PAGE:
Despite all this, White House Social Security rhetoric has thus far barely changed from four years ago. Some senior Administration officials have continued to downplay the Social Security shortfall as though the program’s financial downturn never even happened. Outside of the White House, it is impossible to know the reasons for this inattention. Without action, Social Security costs will grow to absorb fully one out of every six dollars workers earn within just twenty years, such that the program could only be sustained by merging it into the general fund, ending the perception of Social Security as an “earned benefit” and having income taxpayers subsidize payments as with other welfare programs. Many of us would regard this as a disastrous end to FDR’s Social Security legacy; one hopes President Obama would as well.

Social Security would warrant reform even if insolvency were not threatened. As currently structured it will ultimately fail to meet minimum standards of fairness and efficacy. Young workers now entering the Social Security system as taxpayers are projected to lose over 4% of their lifetime wages to the program, even if they receive all benefits now being promised.  The program also acts as a drag on employment, especially by seniors.  I have proposed reforms to repair the program’s severe work disincentives while also improving its finances.  We also need to change the benefit formula if for no other reason than that the cost of maintaining the current one forces workers to experience declining pre-retirement living standards.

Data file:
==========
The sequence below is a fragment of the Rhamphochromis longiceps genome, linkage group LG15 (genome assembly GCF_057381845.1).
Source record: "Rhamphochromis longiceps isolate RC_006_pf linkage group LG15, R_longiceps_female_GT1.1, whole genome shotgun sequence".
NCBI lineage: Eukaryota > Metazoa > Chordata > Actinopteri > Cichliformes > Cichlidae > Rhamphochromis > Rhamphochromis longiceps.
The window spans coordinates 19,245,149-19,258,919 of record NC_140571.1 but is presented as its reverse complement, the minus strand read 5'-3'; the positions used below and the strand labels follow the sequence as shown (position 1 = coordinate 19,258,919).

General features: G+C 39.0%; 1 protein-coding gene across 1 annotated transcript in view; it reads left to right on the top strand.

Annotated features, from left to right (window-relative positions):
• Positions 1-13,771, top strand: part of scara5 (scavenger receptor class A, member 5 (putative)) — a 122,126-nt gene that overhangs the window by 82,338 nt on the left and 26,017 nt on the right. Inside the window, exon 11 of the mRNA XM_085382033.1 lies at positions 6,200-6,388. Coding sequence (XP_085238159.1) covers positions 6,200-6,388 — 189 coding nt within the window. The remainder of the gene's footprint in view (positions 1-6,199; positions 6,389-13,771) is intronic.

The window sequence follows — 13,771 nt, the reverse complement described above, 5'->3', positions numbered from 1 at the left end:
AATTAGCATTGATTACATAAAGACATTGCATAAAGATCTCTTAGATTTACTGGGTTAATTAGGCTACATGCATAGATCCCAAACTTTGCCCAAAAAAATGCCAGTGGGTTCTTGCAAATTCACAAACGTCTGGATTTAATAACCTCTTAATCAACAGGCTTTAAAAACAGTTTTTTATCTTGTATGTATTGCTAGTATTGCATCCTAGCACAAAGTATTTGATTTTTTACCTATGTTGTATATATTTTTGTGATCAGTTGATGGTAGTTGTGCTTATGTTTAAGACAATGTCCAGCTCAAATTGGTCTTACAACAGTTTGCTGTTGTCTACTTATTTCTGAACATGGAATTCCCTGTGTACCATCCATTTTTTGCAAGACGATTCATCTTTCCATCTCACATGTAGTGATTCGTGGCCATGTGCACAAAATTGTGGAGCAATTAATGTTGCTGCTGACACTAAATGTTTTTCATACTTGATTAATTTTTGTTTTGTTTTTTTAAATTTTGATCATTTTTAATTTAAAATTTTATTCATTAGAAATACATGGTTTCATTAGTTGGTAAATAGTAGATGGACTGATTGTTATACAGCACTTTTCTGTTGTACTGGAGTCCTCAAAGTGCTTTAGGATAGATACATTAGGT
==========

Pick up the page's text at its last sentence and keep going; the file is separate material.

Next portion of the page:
The recent discussion of possible changes to the Consumer Price Index (CPI) exemplifies the continuing lack of seriousness about Social Security. Correcting how we measure inflation is not a Social Security reform – it is merely a government-wide technical reform that happens to have a beneficial spillover effect on Social Security finances. For some to react to this as a severe Social Security “cut” is absurd. If we cannot even make a technical correction in CPI, pursuant to the clear intent of current law to accurately measure inflation, simply because it would slightly slow the growth of program costs, we are in big trouble: real Social Security reform will ultimately require adjustments roughly six times as large.